Renewing your lease? Here's how to negotiate fair rent

The COVID-19 pandemic has had a major impact on the cost of rent, both here in Georgia and nationwide. Rental rates across the country have jumped — the average cost for a Georgia apartment has gone up 16% nationwide just since January.

But a smart tenant should still try to negotiate with a landlord when it comes time for lease renewal.

FOX 5 Atlanta real estate expert John Adams said, in any rental rate negotiation, the tenant is always at a disadvantage.  

In most states, there are no limits on how much the rent can be raised. The landlord is free to set the rent as they choose, just as the tenant is free to live wherever they choose.


Even so, a smart tenant will do their best to portray themselves in a favorable light, and hopefully the landlord will recognize that losing a valuable resident is an expensive endeavor.

Here are some things you can do:

  • Ask the landlord if the rental rate is open to discussion. This lets the landlord know you plan to negotiate.
  • Highlight your value and strengths as a tenant. If you take care of the property and pay your rent on time, remind the landlord that you are a valuable asset.
  • Inquire about a longer-term lease. Landlords much prefer leases of 24 or 36 months.  If you can, use that to your advantage.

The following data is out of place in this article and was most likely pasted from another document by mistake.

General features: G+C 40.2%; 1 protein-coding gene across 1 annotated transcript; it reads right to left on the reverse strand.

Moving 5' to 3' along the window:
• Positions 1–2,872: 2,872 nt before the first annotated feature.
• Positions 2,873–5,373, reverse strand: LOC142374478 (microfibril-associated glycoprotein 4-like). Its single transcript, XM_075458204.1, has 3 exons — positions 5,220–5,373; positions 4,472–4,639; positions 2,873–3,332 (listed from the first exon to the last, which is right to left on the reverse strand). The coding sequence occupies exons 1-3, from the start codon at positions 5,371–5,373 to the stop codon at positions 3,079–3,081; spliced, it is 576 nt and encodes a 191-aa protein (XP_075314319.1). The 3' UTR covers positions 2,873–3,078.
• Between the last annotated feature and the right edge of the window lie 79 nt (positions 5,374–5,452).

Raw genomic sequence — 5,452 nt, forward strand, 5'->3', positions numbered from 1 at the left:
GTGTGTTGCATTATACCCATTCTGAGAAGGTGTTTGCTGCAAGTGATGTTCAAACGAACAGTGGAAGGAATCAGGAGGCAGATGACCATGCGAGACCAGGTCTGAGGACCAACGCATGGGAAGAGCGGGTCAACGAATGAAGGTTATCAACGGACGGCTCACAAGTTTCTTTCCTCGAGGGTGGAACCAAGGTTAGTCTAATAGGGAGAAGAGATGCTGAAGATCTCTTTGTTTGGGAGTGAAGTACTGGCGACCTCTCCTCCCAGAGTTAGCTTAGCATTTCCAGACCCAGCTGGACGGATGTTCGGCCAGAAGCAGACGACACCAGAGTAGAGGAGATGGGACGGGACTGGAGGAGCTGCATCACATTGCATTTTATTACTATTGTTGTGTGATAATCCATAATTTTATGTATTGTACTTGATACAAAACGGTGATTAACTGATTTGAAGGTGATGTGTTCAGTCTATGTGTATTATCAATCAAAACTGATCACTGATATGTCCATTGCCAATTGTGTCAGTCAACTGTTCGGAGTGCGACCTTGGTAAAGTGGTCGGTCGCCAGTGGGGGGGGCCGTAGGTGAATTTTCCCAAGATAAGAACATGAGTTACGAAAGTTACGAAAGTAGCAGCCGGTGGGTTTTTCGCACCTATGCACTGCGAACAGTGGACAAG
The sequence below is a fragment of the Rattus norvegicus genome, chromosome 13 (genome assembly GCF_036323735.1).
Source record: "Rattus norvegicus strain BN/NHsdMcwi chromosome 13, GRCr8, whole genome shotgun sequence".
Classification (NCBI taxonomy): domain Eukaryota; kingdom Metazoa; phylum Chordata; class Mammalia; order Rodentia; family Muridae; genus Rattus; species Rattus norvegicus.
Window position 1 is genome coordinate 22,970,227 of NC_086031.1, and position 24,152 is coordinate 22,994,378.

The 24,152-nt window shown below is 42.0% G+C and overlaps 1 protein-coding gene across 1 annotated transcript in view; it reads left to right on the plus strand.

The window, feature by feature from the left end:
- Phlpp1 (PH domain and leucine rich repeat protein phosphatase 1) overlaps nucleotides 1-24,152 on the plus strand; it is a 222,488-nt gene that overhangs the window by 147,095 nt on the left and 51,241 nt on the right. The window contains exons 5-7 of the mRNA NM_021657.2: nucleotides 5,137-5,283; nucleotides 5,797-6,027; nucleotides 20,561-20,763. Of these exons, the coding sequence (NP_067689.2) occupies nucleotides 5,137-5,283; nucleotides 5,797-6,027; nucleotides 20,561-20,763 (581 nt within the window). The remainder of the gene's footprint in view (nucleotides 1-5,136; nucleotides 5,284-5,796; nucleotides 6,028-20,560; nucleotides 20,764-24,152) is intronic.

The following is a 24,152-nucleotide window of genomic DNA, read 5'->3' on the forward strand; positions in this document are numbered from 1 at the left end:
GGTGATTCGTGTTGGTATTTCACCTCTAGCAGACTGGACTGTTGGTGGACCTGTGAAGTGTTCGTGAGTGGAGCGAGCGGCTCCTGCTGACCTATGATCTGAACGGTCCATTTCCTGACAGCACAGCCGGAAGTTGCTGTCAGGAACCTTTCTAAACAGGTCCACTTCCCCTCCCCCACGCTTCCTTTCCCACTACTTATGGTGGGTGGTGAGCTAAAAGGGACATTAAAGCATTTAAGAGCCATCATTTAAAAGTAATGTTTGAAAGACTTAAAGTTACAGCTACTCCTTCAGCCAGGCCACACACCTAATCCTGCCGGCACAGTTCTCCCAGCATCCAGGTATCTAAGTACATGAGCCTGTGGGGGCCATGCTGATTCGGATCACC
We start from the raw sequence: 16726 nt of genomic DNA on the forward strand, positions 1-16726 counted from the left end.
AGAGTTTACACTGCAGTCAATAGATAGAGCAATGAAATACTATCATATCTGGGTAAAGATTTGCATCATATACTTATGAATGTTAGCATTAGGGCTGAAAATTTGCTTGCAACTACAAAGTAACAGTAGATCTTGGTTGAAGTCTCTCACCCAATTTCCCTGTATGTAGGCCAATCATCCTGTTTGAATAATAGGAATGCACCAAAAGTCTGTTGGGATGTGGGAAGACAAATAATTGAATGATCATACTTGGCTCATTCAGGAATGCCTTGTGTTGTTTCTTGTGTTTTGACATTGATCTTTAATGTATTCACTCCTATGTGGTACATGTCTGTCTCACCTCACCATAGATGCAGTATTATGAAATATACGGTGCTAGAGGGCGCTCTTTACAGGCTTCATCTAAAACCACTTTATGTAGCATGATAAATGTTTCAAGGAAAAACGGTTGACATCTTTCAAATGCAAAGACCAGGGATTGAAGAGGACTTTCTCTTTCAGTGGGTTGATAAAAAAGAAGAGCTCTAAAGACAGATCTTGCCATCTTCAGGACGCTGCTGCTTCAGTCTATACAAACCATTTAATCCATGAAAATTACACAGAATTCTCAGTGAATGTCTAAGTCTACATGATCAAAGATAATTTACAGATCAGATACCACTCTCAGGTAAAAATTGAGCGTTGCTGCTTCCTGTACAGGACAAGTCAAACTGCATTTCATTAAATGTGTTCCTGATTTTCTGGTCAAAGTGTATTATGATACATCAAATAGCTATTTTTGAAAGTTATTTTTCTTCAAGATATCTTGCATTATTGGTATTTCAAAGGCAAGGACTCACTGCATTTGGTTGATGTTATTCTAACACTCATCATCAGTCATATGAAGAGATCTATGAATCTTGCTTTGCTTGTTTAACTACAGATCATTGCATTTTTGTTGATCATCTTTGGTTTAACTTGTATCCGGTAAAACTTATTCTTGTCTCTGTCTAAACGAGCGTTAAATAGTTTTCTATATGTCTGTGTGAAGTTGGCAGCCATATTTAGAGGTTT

• Offer to end the lease in May or June. Rental activity doubles in early summer, making it easier on the landlord.

Research the property's value. Cite similar units that are available nearby, but be prepared to move there.

Be open to compromise. Offer to do something the landlord wants in exchange for a break on the proposed rent. It might very well work.

Negotiate directly, ideally fact-to-face with the decision-maker. Then follow up and confirm the agreement in writing. 

Have a backup plan and be prepared to move. Remember that there is no such thing as the last rental property.

Here's the bottom line: If you honestly feel the owner or landlord is asking too much for the rental you want, tell them why you have taken that position. Asking for a break in a pleasant manner might save you some money.  

Atlanta native John Adams has been a real estate broker and investor in residential real estate for the past four decades and has seen the market go up and the market come down.  He hosts "The Real Estate Coffee Break" every Saturday at 11 a.m. online at, where you will find free special reports on BUYING A HOME and SELLING A HOME. John believes that, for most Americans, the best investment they will ever make is their own home.